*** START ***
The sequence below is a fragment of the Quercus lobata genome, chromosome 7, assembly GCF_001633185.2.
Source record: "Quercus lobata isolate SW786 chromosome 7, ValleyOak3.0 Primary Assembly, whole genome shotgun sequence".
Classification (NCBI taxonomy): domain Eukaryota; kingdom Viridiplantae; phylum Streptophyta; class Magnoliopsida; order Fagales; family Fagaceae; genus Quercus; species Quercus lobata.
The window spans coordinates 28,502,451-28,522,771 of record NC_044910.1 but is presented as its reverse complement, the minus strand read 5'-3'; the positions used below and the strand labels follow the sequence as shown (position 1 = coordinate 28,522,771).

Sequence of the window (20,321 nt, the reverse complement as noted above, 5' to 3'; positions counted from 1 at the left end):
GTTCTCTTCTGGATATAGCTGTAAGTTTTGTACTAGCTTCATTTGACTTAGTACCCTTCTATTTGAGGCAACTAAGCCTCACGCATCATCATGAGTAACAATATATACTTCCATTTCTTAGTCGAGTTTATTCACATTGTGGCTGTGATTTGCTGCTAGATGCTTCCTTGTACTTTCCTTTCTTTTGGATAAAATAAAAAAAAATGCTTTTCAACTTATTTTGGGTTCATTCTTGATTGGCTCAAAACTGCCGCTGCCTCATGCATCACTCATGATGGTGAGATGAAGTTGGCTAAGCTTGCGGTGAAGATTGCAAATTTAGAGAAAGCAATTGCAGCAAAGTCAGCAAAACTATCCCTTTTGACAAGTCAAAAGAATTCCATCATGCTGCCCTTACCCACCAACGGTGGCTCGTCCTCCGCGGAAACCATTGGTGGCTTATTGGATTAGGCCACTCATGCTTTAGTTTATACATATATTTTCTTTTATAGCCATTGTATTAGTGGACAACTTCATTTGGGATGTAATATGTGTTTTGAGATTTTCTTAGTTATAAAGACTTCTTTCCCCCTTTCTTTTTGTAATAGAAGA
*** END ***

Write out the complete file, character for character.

The sequence below is a fragment of the Quercus lobata genome, chromosome 7, assembly GCF_001633185.2.
Source record: "Quercus lobata isolate SW786 chromosome 7, ValleyOak3.0 Primary Assembly, whole genome shotgun sequence".
Classification (NCBI taxonomy): domain Eukaryota; kingdom Viridiplantae; phylum Streptophyta; class Magnoliopsida; order Fagales; family Fagaceae; genus Quercus; species Quercus lobata.
The window spans coordinates 28,502,451-28,522,771 of record NC_044910.1 but is presented as its reverse complement, the minus strand read 5'-3'; the positions used below and the strand labels follow the sequence as shown (position 1 = coordinate 28,522,771).

Sequence of the window (20,321 nt, the reverse complement as noted above, 5' to 3'; positions counted from 1 at the left end):
GTTCTCTTCTGGATATAGCTGTAAGTTTTGTACTAGCTTCATTTGACTTAGTACCCTTCTATTTGAGGCAACTAAGCCTCACGCATCATCATGAGTAACAATATATACTTCCATTTCTTAGTCGAGTTTATTCACATTGTGGCTGTGATTTGCTGCTAGATGCTTCCTTGTACTTTCCTTTCTTTTGGATAAAATAAAAAAAAATGCTTTTCAACTTATTTTGGGTTCATTCTTGATTGGCTCAAAACTGCCGCTGCCTCATGCATCACTCATGATGGTGAGATGAAGTTGGCTAAGCTTGCGGTGAAGATTGCAAATTTAGAGAAAGCAATTGCAGCAAAGTCAGCAAAACTATCCCTTTTGACAAGTCAAAAGAATTCCATCATGCTGCCCTTACCCACCAACGGTGGCTCGTCCTCCGCGGAAACCATTGGTGGCTTATTGGATTAGGCCACTCATGCTTTAGTTTATACATATATTTTCTTTTATAGCCATTGTATTAGTGGACAACTTCATTTGGGATGTAATATGTGTTTTGAGATTTTCTTAGTTATAAAGACTTCTTTCCCCCTTTCTTTTTGTAATAGAAGA